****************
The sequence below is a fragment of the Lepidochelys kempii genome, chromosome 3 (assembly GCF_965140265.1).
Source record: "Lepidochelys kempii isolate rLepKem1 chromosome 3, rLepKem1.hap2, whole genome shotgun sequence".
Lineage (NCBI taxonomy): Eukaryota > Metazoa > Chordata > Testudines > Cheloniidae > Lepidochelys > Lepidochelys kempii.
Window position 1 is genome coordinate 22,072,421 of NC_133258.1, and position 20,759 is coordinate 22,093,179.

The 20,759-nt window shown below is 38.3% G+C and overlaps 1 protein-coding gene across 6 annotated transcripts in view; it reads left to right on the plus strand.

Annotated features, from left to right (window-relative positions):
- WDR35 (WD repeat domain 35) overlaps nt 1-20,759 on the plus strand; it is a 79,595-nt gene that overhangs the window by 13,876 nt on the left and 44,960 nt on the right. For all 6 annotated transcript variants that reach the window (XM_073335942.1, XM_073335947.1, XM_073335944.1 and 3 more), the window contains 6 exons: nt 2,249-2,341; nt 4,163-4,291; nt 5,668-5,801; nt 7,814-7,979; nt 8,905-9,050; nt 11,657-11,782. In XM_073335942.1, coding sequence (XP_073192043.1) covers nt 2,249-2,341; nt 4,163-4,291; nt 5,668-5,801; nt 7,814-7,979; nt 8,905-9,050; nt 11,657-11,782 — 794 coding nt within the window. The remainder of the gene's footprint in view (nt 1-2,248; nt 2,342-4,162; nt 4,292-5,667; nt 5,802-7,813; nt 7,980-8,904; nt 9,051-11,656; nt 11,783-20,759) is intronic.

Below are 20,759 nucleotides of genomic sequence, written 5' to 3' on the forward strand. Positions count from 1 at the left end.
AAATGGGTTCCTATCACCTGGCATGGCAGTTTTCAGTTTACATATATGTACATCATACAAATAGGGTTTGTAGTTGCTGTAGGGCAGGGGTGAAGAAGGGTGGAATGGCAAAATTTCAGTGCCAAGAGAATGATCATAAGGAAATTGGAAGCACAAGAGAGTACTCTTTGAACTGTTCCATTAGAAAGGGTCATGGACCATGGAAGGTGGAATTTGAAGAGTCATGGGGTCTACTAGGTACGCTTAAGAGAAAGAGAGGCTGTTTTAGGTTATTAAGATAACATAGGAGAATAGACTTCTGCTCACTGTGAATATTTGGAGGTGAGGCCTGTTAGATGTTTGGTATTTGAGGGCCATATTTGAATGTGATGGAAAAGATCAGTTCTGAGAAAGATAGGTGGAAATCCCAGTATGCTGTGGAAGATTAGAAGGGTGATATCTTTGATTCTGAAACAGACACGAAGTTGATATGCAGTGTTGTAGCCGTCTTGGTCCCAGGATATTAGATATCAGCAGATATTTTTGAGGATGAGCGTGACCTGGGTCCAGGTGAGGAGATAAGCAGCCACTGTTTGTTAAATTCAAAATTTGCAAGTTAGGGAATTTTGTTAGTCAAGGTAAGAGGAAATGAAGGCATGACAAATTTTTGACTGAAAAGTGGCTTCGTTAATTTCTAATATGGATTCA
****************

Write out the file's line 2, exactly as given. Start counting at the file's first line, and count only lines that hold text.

Source record: "Lepidochelys kempii isolate rLepKem1 chromosome 3, rLepKem1.hap2, whole genome shotgun sequence".